Case Reports/ Case Studies[edit | edit source]

Septic arthritis in patients with pre-existing inflammatory arthritis: case based review 
A 56 year old female with a history of inflammatory arthritis presents with additional symptoms indicative of a joint infection. This case highlights the importance of distinguishing septic arthritis from the symptoms of a chronic inflammatory arthritis condition through both subjective and objective evaluation.
Staphylococcus lugdunensis Septic Arthritis of a Native Knee: A Case Report 
A 35 year old male is diagnosed with a rare bacterial infection in the knee joint causing septic arthritis. This case addresses a rare risk factor (ACL revision) demonstrating this can occur in a younger population and the importance of immediate diagnosis and proper treatment in order to significantly reduce the recovery timeline.
Immunoglobulin G deficiency-associated septic arthritis identified following corticosteroid injection and knee arthroscopy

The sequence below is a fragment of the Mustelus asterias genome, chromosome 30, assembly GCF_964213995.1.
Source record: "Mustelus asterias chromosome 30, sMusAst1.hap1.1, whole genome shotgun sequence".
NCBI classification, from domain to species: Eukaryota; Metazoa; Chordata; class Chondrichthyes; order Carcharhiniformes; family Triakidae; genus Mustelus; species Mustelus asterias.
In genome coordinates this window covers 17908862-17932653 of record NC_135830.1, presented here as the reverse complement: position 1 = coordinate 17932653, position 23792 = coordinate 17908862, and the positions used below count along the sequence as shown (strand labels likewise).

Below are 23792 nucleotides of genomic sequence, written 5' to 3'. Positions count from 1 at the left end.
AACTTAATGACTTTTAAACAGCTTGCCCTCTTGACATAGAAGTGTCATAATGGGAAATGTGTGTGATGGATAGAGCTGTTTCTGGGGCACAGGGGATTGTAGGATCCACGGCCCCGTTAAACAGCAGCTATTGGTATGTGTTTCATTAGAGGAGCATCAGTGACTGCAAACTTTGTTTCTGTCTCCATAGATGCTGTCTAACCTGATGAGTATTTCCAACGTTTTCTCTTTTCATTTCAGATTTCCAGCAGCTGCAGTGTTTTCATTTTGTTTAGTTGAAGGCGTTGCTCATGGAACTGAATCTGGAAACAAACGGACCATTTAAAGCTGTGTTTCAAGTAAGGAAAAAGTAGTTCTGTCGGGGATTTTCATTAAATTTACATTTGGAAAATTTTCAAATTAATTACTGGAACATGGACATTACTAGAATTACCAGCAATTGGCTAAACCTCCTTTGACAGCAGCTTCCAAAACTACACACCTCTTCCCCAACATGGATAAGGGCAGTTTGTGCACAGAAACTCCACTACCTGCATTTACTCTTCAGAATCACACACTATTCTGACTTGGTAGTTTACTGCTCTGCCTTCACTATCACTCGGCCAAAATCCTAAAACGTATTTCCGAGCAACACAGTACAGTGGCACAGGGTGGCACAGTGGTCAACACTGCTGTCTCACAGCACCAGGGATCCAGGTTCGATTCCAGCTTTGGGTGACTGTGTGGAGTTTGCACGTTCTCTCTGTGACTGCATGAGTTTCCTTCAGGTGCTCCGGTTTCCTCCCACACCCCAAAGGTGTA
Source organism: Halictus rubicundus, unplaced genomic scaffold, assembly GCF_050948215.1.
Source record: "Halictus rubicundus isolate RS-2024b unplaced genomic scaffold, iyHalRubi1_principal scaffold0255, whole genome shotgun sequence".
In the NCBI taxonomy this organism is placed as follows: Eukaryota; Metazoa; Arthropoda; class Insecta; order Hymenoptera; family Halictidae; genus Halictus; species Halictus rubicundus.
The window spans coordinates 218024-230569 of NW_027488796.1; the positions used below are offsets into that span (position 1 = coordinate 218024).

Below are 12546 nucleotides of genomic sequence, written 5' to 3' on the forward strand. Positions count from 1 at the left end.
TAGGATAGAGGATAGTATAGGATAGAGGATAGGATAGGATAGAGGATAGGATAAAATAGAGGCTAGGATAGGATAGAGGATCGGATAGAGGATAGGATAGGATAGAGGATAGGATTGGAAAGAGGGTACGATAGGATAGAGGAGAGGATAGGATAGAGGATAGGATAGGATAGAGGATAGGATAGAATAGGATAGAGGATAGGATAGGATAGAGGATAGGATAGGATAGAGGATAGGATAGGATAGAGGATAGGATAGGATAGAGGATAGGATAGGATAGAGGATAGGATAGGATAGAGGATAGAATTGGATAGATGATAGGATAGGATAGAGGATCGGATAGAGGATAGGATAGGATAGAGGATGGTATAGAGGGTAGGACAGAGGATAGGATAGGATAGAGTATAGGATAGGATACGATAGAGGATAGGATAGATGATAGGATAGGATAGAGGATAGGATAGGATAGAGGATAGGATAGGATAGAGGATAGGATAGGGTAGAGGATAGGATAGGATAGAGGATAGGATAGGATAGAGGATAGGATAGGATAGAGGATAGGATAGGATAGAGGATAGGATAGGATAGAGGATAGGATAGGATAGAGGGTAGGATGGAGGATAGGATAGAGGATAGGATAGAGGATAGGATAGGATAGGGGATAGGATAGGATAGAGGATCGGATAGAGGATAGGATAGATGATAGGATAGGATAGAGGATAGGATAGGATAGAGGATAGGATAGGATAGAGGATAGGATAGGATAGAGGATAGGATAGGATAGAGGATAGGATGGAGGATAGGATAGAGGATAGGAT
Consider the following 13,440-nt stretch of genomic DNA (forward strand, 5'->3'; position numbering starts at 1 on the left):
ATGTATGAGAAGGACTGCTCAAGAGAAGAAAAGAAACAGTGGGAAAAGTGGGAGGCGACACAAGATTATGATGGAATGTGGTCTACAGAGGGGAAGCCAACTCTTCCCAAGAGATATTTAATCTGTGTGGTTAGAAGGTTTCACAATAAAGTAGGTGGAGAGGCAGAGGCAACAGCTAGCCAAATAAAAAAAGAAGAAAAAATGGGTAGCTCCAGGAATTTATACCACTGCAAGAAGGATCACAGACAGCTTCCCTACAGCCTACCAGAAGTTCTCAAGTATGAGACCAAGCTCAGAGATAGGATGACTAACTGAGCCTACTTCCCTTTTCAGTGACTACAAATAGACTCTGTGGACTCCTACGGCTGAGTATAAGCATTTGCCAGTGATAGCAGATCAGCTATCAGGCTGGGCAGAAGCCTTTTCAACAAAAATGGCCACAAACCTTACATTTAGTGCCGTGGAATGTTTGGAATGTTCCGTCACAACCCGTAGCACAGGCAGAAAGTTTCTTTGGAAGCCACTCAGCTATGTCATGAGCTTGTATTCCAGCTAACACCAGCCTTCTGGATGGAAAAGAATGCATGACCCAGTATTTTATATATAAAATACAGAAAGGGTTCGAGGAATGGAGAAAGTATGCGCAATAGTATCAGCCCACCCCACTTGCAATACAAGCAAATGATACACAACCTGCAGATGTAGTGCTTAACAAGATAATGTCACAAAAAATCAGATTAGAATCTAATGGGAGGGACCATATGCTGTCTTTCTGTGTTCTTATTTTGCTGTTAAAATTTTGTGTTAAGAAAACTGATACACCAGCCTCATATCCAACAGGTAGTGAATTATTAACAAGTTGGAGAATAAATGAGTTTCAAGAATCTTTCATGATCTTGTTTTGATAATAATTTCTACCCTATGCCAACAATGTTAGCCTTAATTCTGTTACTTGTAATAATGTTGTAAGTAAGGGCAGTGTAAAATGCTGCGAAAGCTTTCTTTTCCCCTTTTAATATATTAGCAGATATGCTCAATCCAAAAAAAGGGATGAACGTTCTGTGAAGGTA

A 53 year old with immune deficiency presents with septic arthritis possibly due to complications of a series of corticosteroid injections and arthroscopic surgeries, and history of recurrent infections. This case addresses several risk factors possible contributing to his septic arthritis and the need to be aware of other underlying systemic causes that may require further evaluation.

References[edit | edit source]

  1. 1.0 1.1 1.2 Mayo Clinic [Internet]. Mayo Foundation for Medical Education and Research; 2015 [cited 2017 April 4]. Availablefrom:
  2. 2.0 2.1 Goodman CC, Fuller KS. Pathology: implications for the physical therapist. 4th ed. St. Louis: Saunders Elsevier; 2014.